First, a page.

Throughout her career Claudia steadily won honors and fellowships. In 1979-1980 she was a Fellow of the National endowment for the Humanities; in 1982-1983 and 1983-1984 she received Andrew Mellon Incentive Awards. In 1986 and 1987 she served as a distinguished visiting scholar at the University of Delaware and Rutgers University. She declined a similar position at the College of William and Mary in 1990-1991. The American Council of Learned Societies awarded her a fellowship in 1992-1993. She was a Fellow of the National Humanities Center in 1999-2000. She belonged to the Modern Language Association and the American Studies Association and served on the editorial advisory boards of the African American Review, American Literature, the American Quarterly, and SIGNS. Claudia chaired the board of directors of the Association for the Psychoanalysis of Culture and Society.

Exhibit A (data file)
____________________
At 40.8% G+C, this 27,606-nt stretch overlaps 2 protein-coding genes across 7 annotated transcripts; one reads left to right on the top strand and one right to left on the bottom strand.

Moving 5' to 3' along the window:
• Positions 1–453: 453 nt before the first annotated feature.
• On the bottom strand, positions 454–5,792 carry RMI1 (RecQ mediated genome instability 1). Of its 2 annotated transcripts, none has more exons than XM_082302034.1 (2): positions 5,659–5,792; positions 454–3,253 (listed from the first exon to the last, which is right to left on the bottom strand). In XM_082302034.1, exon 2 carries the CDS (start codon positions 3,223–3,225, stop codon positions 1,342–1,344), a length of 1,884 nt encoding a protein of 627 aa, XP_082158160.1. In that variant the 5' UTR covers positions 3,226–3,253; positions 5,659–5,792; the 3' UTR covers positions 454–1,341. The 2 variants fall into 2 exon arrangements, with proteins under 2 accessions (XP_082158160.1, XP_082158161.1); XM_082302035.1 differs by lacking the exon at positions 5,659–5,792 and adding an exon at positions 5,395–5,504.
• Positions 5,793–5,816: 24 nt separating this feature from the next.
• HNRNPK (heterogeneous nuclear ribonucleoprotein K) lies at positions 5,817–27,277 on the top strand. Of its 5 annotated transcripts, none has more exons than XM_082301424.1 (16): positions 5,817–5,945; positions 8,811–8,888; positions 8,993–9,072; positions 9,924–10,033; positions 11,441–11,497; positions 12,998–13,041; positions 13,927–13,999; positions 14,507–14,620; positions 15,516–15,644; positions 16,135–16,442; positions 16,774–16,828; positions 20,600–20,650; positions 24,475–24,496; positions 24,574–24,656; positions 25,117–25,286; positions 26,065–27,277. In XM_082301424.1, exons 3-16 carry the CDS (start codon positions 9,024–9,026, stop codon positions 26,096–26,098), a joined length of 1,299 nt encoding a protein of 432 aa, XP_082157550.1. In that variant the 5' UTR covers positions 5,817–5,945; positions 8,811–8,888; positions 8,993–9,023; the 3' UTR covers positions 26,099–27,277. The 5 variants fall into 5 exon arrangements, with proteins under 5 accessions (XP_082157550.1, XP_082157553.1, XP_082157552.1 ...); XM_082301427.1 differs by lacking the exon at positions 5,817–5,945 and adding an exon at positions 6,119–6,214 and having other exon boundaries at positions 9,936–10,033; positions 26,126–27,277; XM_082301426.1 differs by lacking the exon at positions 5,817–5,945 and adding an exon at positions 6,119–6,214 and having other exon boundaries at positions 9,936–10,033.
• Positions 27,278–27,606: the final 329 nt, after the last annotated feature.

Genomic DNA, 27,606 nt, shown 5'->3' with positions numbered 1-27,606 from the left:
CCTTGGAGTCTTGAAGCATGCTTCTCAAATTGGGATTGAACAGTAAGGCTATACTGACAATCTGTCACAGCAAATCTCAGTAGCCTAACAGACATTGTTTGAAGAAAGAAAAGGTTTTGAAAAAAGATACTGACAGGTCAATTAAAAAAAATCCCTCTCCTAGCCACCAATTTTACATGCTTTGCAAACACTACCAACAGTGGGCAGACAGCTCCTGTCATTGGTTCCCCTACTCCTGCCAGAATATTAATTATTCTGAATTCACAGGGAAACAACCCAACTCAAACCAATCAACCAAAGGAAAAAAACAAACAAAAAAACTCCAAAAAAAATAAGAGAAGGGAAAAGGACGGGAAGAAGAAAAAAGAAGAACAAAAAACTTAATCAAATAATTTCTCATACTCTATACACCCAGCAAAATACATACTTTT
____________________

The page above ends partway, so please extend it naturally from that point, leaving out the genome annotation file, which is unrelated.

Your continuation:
In addition to her dedication to her own scholarship and her family, Claudia Tate was a generous colleague who gladly read drafts of chapters of books and gave extensive notes. Her former students and colleagues requested that this part of her legacy become as well known as the originality and importance of her scholarship.

The originality of Claudia Tate's work inspired the Princeton Program in African-American Studies (PAAS) to hold a conference in honor of Claudia Tate on 7 December 2001. Tate's illness lent urgency to the occasion, which Tate, her parents, her brother, and her younger son attended. The Tate conference was envisioned as part of an undertaking broader than any one thinker. Faculty associated with PAAS had long planned to hold a series of conferences aimed at the rigorous investigation of the thought of black intellectuals. The continuing disregard for the work of scholars who are black consigns much original thought to oblivion or, at best, trivialization. By spending a day focused on the work of one thinker, Claudia Tate, PAAS sought to enrich the intellectual life of the university, the African-American studies community, and the nation. Colleagues attended from all around the United States.